- Pit of Doom: A pothole (or raised manhole cover or train track) that doesn’t look that bad but that, if you go over at full speed, is going to jar your vehicle to the point that bits and pieces of it may fall off.
- Mouth of Hell: Poorly designed shopping mall intersections where no one knows who has the right of way, where you finally decide it’s your turn only to get on a road thinking it will lead you out, but instead it dumps you right back into the parking lot.
- Hill of Difficulty: An intersection with heavy traffic and/or obstructed visibility but no traffic light, where attempting to make a left turn at the wrong time of day is a fool’s errand destined to end in heartache for you and the poor unfortunate souls stuck behind you and/or death.
- Valley of Humiliation: A parallel parking spot that looks okay but ends up being too small for you to maneuver into without making approximately 99 adjustments. And there are lots of pedestrians milling about to watch and enjoy your struggle.
- Labyrinth of Eternal Suffering: A parking deck designed in such a way that, once inside, you can’t tell whether you are going east or west, north or south, up or down. If you dare enter, you will have no idea how to exit and may very well live out the rest of your days driving in circles and switchbacks in a futile, ceaseless attempt to escape.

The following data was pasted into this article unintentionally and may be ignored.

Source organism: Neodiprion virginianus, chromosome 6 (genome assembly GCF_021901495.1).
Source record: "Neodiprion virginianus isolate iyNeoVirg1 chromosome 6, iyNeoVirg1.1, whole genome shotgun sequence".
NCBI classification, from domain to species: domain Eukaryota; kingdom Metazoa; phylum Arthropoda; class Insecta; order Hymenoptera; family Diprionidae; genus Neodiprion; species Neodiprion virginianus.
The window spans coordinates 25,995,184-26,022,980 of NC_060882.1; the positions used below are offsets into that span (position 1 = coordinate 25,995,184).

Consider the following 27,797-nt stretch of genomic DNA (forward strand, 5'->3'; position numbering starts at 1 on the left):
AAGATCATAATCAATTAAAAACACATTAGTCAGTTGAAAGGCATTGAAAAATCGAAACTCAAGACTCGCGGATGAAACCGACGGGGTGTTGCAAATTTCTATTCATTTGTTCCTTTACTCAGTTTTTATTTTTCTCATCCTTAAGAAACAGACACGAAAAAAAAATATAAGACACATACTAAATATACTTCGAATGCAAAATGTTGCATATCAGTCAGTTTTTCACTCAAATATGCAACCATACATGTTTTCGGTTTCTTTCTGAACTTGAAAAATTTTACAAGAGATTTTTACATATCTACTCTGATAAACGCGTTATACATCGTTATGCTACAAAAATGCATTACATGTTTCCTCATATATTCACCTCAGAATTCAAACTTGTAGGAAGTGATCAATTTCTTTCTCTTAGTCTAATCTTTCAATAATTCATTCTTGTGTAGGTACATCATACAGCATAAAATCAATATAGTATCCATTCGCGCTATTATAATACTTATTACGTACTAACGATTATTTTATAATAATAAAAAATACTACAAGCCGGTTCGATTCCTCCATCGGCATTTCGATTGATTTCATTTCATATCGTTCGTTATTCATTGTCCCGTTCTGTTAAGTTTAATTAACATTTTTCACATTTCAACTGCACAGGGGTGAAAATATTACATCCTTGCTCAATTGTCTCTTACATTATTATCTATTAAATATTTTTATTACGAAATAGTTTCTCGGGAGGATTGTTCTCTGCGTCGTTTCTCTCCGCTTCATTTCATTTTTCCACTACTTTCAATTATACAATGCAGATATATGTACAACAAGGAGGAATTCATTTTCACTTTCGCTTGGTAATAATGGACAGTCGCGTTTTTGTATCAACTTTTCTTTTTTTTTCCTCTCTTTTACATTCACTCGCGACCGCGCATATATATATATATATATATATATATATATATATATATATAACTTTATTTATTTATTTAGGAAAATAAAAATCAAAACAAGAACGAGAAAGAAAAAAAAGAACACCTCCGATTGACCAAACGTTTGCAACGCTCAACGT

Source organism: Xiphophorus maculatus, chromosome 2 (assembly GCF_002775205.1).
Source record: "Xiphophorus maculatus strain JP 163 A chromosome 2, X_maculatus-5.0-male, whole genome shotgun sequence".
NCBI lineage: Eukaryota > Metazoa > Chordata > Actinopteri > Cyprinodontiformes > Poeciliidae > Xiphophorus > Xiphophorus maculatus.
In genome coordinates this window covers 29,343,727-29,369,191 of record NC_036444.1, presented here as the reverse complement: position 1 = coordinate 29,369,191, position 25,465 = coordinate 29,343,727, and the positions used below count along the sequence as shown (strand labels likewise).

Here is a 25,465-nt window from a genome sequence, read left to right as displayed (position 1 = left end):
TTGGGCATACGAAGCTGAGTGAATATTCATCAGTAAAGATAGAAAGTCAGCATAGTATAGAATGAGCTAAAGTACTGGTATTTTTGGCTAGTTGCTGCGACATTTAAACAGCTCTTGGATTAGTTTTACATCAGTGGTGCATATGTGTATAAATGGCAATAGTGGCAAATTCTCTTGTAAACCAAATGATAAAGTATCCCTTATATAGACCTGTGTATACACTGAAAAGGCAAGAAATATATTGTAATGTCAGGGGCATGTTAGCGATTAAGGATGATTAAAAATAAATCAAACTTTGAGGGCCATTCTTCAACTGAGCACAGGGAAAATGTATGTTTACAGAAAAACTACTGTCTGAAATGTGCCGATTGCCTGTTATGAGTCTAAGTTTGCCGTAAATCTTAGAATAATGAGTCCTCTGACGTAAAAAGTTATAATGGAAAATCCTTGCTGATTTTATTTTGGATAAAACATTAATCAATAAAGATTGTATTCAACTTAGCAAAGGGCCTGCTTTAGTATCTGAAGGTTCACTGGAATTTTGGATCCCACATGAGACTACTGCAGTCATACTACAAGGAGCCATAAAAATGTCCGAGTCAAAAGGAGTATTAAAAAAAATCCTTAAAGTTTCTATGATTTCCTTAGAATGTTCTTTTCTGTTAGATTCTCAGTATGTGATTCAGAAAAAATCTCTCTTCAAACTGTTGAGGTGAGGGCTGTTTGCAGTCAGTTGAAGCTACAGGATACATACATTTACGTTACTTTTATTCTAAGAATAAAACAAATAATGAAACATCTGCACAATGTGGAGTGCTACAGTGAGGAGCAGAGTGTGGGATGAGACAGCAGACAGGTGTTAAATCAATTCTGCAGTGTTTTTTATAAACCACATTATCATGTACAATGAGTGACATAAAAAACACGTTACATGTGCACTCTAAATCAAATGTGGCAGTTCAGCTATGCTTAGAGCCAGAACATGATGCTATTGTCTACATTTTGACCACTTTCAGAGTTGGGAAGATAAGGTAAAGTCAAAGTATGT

I am constantly mentally mapping these sinister places and strategizing ways to survive them or, better yet, developing alternate routes to go around them. I am willing to share this knowledge, to selflessly pass it on to the next generation. Once the boy has successfully journeyed past these dark places, I am also uniquely qualified to show him the few and far between treasures that await the brave and persistent traveler, for example:
- Land of Enchanted Animals: Specific locations where, if you pay close attention, you are likely to see Dapple, the neighbor’s outdoor cat, and/or Hot Dog and Hamburger, another neighbor’s cats who often sit in a window cut out of the porch, looking like they’re ready to take your order and ask if you want fries with that.
- Pleasant Meadow: Routes you need to take in early spring in order to see the best tulip trees, dogwoods, and cherry trees, in summer for mimosa trees and wisteria, and in fall for the most vibrant maple leaves.
- Celestial Arch of Many Colors: Tips and tricks for recognizing the optimal weather conditions for a rainbow, knowing where to look to find it, and staying in your own lane and still observing traffic laws while admiring it.
- Gate of Sweet Relief: The rest stops and fast food joints on the way to the beach, lake, and mountains that have the cleanest bathrooms for pit stops.
I’m probably the type of defensive, passive, cautious driver that makes you crazy, that brakes for squirrels, that causes your speed-demon self to curse and shake your fist when you get behind me on the road. But I’ve never gotten a speeding ticket and have only been in two minor fender benders, neither of which were my fault. And when the apocalypse comes and the power goes out and there are no working traffic lights and the rules of the road and of human decency dissolve completely into violence and chaos, you’re going to wish you had my uncanny ability to find my way home without ever having to make a left turn.
If that isn’t winning, I don’t know what is.